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People must eat, even during wartime, preferably three times a day, civilians and soldiers, and of course children.
This book is the culmination of an ambitious multi-year research project, of which I was a part, wherein Rana Mitter proposed to re-examine as many aspects as possible of China’s experience of the highly destructive, eight-year war with Japan.
The historical literature on Afghanistan and the various armed conflicts fought on its soil has greatly increased in recent years, due to the tragic events following the American-led invasion of the country in October 2001.
It is interesting that well into the 21st century two books written by Turkish authors belonging to the historiography of the Armenian Genocide should be so vastly different in argument.
7 May 1954 is a day that helped to alter the course of American history. It was on this day that French troops, under siege for two months by Ho Chi Minh’s Vietminh forces, were roundly defeated, signaling the end of France’s efforts to re-exert control over its former Southeast Asian colony. American involvement, however, was to begin to ramp up and continue for the next 21 years.
Despite the flurry of works over the past 20 years or so which have explored the course and consequences of colonial rule in India, and increasingly the impact that such rule had upon British society, the period before the Battle of Plassey has remained for the most part insulated from questions about the ideologies and operations of territorial governance.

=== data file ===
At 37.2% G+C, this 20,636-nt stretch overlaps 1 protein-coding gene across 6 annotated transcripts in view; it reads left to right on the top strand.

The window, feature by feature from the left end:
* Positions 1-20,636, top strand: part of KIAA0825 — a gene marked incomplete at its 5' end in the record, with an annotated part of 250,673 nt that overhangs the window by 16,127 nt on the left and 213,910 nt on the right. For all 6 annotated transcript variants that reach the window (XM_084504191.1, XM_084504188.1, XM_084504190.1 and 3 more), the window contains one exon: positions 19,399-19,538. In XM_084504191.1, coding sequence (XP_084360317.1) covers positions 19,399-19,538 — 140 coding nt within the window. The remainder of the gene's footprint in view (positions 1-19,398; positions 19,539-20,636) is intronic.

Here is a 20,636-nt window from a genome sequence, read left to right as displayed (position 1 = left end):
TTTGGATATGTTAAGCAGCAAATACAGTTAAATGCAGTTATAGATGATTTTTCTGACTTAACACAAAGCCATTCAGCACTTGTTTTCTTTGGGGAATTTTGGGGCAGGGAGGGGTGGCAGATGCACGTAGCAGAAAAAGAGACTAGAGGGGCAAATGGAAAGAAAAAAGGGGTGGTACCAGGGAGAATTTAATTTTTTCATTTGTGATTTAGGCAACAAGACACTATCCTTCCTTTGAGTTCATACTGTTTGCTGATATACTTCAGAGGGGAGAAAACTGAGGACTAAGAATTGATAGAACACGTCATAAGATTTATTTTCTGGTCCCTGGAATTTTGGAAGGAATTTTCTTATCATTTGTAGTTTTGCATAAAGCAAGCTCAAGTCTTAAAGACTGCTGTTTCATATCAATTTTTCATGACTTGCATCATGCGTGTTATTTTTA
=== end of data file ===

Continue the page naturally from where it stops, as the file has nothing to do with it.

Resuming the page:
This is a monster of a book. It must be the most detailed assessment of the fall of Constantinople in 1453 that there has ever been. It subjects the scholarly literature devoted to the subject over the last century-and-a-half to a searching scrutiny.
Japanese Society at War deepens our understanding of the impact of the Russo-Japanese War on Japanese society.
I first came into contact with Jo Laycock’s Imagining Armenia when I received the Manchester University Press catalogue and found it listed on the page after my book.
The so-called middle period of Cambodian history, stretching from the abandonment of the imperial urban complex we know as Angkor in the 1430s until the imposition of the French protectorate in 1863, has recently begun to attract renewed scholarly attention.